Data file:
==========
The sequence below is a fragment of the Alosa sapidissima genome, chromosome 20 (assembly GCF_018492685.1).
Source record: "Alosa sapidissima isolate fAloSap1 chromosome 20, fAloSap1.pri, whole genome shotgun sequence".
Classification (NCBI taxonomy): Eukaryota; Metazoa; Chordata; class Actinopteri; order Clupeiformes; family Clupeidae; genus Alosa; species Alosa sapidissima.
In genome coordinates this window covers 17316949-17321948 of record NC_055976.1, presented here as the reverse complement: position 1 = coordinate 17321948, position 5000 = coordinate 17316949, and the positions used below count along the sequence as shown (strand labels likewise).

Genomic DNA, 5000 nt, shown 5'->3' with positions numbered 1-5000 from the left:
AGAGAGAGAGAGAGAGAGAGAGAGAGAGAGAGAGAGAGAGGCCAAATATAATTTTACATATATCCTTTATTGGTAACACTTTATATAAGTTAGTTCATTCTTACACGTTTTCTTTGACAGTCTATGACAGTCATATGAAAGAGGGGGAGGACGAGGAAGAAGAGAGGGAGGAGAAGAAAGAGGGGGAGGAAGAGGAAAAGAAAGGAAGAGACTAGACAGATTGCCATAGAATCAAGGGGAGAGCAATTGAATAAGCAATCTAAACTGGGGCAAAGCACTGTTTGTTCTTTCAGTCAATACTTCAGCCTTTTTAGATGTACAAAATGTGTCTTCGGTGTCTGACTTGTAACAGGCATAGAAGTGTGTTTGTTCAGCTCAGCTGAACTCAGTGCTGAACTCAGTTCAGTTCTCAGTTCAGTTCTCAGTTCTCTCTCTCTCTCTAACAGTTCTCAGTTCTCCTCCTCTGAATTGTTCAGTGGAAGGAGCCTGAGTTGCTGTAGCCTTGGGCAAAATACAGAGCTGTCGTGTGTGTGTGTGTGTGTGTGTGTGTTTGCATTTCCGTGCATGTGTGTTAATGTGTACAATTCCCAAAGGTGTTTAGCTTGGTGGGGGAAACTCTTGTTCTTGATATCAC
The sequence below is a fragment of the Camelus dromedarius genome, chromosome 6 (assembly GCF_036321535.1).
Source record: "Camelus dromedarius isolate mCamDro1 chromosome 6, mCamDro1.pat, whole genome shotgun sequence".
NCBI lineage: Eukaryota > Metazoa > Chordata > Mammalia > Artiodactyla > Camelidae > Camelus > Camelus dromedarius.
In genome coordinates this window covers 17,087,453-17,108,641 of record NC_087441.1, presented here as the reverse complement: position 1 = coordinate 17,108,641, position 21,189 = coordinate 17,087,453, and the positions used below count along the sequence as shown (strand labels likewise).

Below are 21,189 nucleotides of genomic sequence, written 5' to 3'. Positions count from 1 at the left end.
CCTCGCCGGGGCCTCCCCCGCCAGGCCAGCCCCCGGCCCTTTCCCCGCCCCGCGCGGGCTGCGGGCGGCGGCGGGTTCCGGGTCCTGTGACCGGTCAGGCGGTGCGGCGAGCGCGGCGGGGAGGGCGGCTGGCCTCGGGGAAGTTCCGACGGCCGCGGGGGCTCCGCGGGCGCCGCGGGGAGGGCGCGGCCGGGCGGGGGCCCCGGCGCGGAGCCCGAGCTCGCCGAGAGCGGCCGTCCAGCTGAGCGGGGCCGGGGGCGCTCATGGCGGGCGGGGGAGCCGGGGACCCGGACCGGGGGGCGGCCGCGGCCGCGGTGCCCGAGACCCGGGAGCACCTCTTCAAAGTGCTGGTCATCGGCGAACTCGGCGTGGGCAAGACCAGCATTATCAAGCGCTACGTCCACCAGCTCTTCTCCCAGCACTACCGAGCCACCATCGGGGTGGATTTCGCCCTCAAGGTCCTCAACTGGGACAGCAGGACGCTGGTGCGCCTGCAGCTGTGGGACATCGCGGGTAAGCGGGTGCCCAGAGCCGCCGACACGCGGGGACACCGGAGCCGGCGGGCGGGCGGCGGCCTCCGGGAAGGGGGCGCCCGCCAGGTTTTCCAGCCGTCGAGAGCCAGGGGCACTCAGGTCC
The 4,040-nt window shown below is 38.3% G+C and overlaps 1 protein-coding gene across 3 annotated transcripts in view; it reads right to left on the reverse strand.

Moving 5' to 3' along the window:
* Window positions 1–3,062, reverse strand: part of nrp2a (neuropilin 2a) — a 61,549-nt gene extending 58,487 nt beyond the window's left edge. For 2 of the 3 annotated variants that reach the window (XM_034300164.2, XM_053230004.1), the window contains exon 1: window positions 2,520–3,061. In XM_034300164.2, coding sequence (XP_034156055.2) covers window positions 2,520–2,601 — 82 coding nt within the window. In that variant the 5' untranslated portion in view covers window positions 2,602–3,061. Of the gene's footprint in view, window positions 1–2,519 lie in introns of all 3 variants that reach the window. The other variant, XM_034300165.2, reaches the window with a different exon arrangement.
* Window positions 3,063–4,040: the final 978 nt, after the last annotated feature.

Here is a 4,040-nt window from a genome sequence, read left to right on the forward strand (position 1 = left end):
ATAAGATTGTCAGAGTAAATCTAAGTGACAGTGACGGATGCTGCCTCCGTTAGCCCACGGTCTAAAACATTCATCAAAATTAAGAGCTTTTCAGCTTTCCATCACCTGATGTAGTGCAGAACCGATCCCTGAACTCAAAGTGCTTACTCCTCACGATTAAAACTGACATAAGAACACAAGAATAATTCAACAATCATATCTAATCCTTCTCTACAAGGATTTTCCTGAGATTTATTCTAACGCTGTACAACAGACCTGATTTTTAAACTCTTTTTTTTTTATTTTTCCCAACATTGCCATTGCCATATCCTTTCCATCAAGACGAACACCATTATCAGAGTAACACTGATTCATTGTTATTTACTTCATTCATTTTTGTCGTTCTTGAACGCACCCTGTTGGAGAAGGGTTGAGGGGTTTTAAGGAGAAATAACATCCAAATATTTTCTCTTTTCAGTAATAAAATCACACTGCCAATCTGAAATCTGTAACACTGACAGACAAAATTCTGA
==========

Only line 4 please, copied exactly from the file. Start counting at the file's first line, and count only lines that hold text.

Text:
In genome coordinates this window covers 17316949-17321948 of record NC_055976.1, presented here as the reverse complement: position 1 = coordinate 17321948, position 5000 = coordinate 17316949, and the positions used below count along the sequence as shown (strand labels likewise).